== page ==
Nutella-Swirled Banana Bread

Nutella-swirled banana bread whips up in ten minutes and isn't fussy - it's practically no-fail!

I’ve always loved banana bread, but I’ve been baking it a lot more lately. Part of that is because I have a friend who’s going through a hard time who likes it; part of that is because I’ve been testing a recipe for you, dear reader. And here it is, finally: Nutella-swirled banana bread, for those days when you need a little extra oomph with your dessert disguised as breakfast.

Banana bread is so simple to make but so good. I don’t quite understand how it exists in both of these spheres at once, but there it is. You can mix up the batter in a single bowl (unless you’re adding Nutella, so… you’ll need an extra bowl for this one; sorry). Once you’ve decided to make a loaf, it can be in the oven in ten minutes. There aren’t fifty-eleven things to clean up, and it’s not fussy about mixing method or, well, anything, really. It’s like your best friend in quick bread form. Comfy, like flannel pajamas. Sound good? Read on!

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Simple Cream Scones: Family Tea Time

Tender cream scones are easier than you think! Make some to enjoy this afternoon.

I’ve been talking a lot this year about my plan to implement family tea time (or coffee hour; I really can’t decide what to call it). I wanted to get back in the habit of baking, and I also wanted a way for us to reset in mid- to late afternoon. Afternoon is kind of the worst. So I’ve been baking a lot, and it’s been making me happy. One of my favorite easy recipes is this one, for simple cream scones; it’s adapted from King Arthur Flour’s website.

Scones, if you’re not familiar, are kind of similar to lightly sweet (American) biscuits. They should be soft and tender, and are best eaten freshly warm out of the oven. I like mine with just the barest hint of sweetness, so that it’s not overkill when I top them with jam. (We stock up on Bonne Maman Quatre Fruits at Costco, when they have it.) I think scones with additions like blueberries or dried fruit or even, deliciously, chocolate chips, are a bit of a different matter; they should still be flaky but I don’t tend to split and top those, so sometimes I use a bit more sugar in the first place.

Cream scones (and all scones, really) are also dead simple to make. Truly. You only need one bowl, and you can turn the dough out directly onto the baking sheet – lined with parchment or a silicone mat (this is an affiliate link), of course – so there’s barely any washing up to do. I feel like I’m talking Britishly in this post. It’s not intentional. My three-year-old was telling me we needed to buy a picnic rug so I think we may all have had too much Peppa Pig as of late.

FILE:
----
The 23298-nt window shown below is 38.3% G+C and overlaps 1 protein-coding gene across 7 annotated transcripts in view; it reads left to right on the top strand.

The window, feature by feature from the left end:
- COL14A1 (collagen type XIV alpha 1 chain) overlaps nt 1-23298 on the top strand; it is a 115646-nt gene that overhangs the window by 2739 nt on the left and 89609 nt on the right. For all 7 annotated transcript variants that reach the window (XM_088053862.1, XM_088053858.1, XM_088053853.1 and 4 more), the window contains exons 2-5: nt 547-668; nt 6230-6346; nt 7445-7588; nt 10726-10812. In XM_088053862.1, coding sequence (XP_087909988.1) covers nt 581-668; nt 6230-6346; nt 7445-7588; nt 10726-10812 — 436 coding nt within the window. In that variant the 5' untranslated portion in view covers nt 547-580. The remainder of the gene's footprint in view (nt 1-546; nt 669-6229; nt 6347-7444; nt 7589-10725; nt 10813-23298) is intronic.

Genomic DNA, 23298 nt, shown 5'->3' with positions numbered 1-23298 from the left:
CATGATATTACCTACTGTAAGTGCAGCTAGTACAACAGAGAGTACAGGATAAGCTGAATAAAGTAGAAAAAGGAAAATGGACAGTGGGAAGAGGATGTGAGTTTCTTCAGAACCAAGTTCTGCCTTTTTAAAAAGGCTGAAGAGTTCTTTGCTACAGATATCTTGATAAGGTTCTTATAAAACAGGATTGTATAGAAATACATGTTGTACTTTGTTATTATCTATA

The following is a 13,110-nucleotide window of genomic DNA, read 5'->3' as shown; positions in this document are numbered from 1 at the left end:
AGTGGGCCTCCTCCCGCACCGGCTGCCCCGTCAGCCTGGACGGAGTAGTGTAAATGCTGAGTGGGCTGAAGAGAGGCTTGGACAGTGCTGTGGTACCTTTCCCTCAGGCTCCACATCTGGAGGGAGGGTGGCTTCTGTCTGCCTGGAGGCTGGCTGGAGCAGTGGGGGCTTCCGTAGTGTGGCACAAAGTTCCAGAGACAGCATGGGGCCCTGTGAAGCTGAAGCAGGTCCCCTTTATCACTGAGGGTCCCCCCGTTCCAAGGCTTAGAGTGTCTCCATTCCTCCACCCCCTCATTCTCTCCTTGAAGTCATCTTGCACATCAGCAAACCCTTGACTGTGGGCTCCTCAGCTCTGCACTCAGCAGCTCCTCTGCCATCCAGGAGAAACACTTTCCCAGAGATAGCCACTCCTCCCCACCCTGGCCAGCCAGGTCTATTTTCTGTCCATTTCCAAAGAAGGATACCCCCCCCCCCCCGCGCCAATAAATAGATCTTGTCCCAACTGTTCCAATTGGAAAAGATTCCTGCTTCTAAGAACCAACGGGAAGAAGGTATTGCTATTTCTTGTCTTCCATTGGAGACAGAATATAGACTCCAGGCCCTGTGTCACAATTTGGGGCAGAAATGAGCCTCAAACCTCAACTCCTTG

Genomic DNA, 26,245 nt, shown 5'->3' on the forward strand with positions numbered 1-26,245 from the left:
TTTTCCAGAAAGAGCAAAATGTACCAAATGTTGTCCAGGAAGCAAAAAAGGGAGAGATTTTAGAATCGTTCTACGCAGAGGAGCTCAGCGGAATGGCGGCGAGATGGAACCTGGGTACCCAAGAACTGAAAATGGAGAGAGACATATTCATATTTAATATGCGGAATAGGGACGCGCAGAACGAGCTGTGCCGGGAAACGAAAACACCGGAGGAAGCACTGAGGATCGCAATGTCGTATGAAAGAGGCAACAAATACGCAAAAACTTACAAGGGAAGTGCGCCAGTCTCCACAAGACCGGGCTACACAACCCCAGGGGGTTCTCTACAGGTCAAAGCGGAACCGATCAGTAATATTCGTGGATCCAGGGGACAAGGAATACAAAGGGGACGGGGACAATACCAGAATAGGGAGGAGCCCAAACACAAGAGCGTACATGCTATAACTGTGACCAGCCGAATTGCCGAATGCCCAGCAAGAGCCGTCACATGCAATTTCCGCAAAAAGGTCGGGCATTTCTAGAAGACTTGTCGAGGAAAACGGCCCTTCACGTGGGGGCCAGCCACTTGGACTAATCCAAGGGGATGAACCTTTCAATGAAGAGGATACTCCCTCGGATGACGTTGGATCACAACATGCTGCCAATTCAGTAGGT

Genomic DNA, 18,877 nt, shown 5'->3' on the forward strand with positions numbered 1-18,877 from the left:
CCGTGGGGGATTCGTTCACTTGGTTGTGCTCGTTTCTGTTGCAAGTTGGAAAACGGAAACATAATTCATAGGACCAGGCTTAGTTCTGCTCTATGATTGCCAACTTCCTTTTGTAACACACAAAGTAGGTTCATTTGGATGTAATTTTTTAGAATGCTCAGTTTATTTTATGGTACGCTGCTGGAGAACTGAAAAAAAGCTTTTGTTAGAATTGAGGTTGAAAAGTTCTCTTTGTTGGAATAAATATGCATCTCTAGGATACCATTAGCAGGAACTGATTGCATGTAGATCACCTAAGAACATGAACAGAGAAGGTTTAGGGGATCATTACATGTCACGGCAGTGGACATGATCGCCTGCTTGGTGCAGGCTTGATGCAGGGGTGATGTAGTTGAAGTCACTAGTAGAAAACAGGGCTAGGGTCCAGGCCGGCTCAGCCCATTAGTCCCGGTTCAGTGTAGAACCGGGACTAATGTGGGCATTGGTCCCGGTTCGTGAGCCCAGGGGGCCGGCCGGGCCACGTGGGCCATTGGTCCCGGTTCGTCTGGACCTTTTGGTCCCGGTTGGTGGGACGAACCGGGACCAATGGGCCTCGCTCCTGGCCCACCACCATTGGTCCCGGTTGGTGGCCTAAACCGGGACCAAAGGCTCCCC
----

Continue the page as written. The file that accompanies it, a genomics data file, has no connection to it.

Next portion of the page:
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Adventures in Yeasted Doughs: Learning to Work With Yeast

Delicious yeasted cake topped with caramelized honeyed almonds - a bee sting cake, or bienenstich

I’ve mentioned here and there that one of my goals in 2017 is learning to work with yeast, and regularly making our own homemade bread. Yes, you can buy a cheap loaf of what passes for bread at the store; most stores also have bakeries that do a slightly better job. But those loaves tend to be pricey.

I think there’s also something satisfying about doing it yourself. I still have some vague aspirations towards homesteading (I’m going to try to grow some of our food this summer, for example). Bread baking taps into those mild feelings of self-sufficiency, and when you struggle with chronic depression, as I do, feeling like you’re Doing Something can really be a balm.

I like to think it also reduces waste somewhat; I’m less likely to toss the end of a homemade loaf, for example, and it eliminates the paper or plastic packaging from the store. I haven’t quite worked out yet what the efficiency difference is in my using my own oven versus the effectively communal oven at the store. I sort of assume that my keeping the ingredients at home versus those kept in a bakery is a wash, even if I use Prime Pantry (affiliate link), for example. Don’t quote me on that, though.

Yeast doughs can be intimidating. Here's one baker's journey to happy bread-baking.

Noodling on whether it’s actually worth it financially and environmentally, though, there’s the challenge. I’ve never been a natural at yeast doughs. My hands run hot, and somehow, even knowing that, I inevitably overflour during kneading and end up with dense, sort of yucky loaves. I’ve always used that as an excuse to not try very hard; I’ve had a few forays with bread machines, but I feel like they kind of smell funny and make weird loaves. I keep losing my KitchenAid’s dough hook, somehow. Et cetera.

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